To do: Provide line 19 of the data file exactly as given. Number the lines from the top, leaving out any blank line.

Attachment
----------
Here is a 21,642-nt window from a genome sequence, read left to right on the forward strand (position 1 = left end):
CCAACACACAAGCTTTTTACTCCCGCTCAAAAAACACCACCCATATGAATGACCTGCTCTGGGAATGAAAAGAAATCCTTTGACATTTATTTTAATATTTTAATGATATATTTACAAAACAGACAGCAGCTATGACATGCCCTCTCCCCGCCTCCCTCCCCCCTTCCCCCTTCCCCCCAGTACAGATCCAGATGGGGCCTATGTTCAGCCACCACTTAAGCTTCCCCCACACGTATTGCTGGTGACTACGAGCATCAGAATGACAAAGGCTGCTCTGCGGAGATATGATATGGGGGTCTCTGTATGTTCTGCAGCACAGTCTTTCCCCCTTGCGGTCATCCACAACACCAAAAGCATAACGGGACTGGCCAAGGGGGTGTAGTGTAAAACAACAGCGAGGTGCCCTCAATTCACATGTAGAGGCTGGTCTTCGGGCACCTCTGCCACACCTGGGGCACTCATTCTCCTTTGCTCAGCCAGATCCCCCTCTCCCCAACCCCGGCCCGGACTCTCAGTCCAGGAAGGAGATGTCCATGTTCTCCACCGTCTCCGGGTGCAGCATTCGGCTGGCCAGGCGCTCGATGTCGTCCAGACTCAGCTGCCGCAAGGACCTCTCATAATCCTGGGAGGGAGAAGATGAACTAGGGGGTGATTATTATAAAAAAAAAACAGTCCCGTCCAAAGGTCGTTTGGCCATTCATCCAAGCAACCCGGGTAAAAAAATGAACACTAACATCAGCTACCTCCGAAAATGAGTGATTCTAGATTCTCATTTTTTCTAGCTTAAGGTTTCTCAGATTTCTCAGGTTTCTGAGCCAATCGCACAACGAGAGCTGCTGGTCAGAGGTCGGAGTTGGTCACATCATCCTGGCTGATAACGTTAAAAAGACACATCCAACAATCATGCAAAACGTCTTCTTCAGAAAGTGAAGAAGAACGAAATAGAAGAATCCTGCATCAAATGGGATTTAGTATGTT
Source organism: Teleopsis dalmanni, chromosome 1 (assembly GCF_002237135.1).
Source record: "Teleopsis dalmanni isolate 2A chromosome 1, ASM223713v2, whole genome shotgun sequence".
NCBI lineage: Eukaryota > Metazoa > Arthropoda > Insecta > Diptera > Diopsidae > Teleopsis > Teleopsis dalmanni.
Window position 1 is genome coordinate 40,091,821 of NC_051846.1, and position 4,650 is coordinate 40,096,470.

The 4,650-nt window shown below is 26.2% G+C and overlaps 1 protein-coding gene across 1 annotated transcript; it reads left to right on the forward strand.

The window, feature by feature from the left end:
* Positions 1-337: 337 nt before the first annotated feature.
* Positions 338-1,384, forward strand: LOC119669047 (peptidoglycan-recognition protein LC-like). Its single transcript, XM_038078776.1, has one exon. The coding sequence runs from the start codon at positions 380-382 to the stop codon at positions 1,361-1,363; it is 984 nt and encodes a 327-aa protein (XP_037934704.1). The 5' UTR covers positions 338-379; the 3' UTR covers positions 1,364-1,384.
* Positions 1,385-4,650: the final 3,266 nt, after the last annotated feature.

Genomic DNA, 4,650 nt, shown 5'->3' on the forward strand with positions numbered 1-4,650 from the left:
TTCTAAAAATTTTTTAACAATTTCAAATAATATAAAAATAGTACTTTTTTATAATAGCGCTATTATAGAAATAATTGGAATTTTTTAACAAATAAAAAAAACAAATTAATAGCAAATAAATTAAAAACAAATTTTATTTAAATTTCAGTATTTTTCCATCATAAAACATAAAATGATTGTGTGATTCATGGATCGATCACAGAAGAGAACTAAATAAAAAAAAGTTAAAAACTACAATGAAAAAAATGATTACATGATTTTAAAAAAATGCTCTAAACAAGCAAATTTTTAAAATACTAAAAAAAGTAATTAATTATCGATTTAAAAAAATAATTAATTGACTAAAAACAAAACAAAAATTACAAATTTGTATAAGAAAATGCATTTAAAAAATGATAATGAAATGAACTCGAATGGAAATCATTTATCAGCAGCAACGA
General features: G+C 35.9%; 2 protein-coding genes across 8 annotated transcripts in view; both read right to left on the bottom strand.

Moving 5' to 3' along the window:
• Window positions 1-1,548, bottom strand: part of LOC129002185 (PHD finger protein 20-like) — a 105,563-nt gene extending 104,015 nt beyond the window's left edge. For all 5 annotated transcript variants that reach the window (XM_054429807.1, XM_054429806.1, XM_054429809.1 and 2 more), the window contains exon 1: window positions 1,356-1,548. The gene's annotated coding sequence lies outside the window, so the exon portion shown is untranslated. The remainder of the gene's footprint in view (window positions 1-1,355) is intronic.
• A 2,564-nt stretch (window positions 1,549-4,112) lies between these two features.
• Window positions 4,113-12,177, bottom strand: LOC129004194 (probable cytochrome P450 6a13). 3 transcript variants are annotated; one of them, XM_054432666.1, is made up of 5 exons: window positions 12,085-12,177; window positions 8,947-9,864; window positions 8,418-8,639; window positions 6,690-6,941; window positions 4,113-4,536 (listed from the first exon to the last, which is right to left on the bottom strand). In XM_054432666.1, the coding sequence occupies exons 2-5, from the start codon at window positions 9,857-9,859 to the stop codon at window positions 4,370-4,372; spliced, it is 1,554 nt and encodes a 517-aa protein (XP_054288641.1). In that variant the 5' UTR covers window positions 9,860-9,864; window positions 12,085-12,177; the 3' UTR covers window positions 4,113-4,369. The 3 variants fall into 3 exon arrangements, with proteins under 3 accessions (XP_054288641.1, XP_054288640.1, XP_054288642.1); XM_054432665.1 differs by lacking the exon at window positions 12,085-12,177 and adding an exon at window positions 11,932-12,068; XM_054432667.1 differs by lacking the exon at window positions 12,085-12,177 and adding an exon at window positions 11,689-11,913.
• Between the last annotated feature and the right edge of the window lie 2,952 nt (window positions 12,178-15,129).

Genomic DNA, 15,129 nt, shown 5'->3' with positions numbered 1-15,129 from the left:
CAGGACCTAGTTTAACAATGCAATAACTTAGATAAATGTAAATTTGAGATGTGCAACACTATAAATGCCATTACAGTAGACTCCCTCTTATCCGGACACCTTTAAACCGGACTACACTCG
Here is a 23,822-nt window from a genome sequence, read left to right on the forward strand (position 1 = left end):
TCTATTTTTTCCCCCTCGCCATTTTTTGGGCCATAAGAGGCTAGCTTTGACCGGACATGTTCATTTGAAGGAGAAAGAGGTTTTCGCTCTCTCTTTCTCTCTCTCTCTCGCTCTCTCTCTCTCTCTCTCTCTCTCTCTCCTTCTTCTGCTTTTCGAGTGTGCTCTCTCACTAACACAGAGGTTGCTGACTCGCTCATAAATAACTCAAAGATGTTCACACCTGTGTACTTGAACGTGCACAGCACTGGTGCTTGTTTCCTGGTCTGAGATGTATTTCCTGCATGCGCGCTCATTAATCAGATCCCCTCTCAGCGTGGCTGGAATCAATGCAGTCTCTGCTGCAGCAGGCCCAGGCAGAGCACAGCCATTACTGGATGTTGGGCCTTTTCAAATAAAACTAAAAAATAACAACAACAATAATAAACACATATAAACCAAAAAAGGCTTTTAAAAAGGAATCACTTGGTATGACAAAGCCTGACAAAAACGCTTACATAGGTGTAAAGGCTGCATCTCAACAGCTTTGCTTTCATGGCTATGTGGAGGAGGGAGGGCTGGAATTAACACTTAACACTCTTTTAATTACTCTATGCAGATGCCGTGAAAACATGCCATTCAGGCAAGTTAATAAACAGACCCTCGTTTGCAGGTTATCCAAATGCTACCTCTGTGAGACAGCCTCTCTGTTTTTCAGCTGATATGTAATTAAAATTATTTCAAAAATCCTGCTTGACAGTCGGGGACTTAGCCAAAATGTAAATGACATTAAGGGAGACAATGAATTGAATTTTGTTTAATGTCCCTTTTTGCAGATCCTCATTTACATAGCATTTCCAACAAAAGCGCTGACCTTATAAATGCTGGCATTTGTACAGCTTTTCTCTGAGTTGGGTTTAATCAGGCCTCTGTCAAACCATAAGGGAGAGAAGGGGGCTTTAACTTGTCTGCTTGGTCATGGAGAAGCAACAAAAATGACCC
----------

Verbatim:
• Between the last annotated feature and the right edge of the window lie 2,952 nt (window positions 12,178-15,129).